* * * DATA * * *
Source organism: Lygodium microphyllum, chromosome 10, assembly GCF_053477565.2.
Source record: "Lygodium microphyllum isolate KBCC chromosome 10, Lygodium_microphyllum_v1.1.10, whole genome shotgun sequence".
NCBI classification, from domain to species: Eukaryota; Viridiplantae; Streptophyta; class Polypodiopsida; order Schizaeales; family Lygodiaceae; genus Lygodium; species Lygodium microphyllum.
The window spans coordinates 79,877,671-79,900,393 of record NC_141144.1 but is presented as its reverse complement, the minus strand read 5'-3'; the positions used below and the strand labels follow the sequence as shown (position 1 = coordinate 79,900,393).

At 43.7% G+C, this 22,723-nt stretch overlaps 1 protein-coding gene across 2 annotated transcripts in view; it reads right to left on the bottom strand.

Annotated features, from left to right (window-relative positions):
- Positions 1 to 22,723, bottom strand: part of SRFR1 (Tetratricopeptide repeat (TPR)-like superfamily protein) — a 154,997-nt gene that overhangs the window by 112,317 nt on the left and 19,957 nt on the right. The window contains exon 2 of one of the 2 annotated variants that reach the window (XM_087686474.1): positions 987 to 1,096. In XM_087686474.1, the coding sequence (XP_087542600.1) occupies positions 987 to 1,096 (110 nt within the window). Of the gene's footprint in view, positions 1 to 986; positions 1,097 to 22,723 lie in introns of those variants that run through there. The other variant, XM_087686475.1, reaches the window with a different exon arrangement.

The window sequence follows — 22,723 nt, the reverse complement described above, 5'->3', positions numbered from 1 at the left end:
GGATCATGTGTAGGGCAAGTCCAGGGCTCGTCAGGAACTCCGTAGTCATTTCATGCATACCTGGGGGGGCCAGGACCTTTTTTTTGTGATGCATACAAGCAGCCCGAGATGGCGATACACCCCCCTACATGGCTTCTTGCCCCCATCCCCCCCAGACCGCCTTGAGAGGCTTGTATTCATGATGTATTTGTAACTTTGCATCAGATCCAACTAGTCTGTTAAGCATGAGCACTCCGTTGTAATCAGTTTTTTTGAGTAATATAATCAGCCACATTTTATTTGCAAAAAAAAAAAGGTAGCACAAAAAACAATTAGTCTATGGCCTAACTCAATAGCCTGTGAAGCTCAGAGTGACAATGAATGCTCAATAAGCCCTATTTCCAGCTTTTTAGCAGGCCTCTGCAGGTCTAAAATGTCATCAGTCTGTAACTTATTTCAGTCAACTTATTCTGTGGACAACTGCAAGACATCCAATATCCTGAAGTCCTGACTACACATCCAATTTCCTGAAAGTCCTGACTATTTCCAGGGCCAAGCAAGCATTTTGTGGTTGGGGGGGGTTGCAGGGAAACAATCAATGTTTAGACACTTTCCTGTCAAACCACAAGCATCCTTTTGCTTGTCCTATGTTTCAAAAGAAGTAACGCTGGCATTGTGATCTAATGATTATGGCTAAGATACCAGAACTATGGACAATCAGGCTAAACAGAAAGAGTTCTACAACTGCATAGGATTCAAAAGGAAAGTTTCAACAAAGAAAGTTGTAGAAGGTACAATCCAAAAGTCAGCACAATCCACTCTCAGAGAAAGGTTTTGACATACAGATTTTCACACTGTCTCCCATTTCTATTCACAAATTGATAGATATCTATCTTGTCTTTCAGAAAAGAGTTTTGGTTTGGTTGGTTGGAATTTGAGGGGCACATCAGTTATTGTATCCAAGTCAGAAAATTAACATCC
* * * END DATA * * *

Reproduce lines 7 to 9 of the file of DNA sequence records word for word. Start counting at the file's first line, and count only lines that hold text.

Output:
- Positions 1 to 22,723, bottom strand: part of SRFR1 (Tetratricopeptide repeat (TPR)-like superfamily protein) — a 154,997-nt gene that overhangs the window by 112,317 nt on the left and 19,957 nt on the right. The window contains exon 2 of one of the 2 annotated variants that reach the window (XM_087686474.1): positions 987 to 1,096. In XM_087686474.1, the coding sequence (XP_087542600.1) occupies positions 987 to 1,096 (110 nt within the window). Of the gene's footprint in view, positions 1 to 986; positions 1,097 to 22,723 lie in introns of those variants that run through there. The other variant, XM_087686475.1, reaches the window with a different exon arrangement.

The window sequence follows — 22,723 nt, the reverse complement described above, 5'->3', positions numbered from 1 at the left end:
GGATCATGTGTAGGGCAAGTCCAGGGCTCGTCAGGAACTCCGTAGTCATTTCATGCATACCTGGGGGGGCCAGGACCTTTTTTTTGTGATGCATACAAGCAGCCCGAGATGGCGATACACCCCCCTACATGGCTTCTTGCCCCCATCCCCCCCAGACCGCCTTGAGAGGCTTGTATTCATGATGTATTTGTAACTTTGCATCAGATCCAACTAGTCTGTTAAGCATGAGCACTCCGTTGTAATCAGTTTTTTTGAGTAATATAATCAGCCACATTTTATTTGCAAAAAAAAAAAGGTAGCACAAAAAACAATTAGTCTATGGCCTAACTCAATAGCCTGTGAAGCTCAGAGTGACAATGAATGCTCAATAAGCCCTATTTCCAGCTTTTTAGCAGGCCTCTGCAGGTCTAAAATGTCATCAGTCTGTAACTTATTTCAGTCAACTTATTCTGTGGACAACTGCAAGACATCCAATATCCTGAAGTCCTGACTACACATCCAATTTCCTGAAAGTCCTGACTATTTCCAGGGCCAAGCAAGCATTTTGTGGTTGGGGGGGGTTGCAGGGAAACAATCAATGTTTAGACACTTTCCTGTCAAACCACAAGCATCCTTTTGCTTGTCCTATGTTTCAAAAGAAGTAACGCTGGCATTGTGATCTAATGATTATGGCTAAGATACCAGAACTATGGACAATCAGGCTAAACAGAAAGAGTTCTACAACTGCATAGGATTCAAAAGGAAAGTTTCAACAAAGAAAGTTGTAGAAGGTACAATCCAAAAGTCAGCACAATCCACTCTCAGAGAAAGGTTTTGACATACAGATTTTCACACTGTCTCCCATTTCTATTCACAAATTGATAGATATCTATCTTGTCTTTCAGAAAAGAGTTTTGGTTTGGTTGGTTGGAATTTGAGGGGCACATCAGTTATTGTATCCAAGTCAGAAAATTAACATCC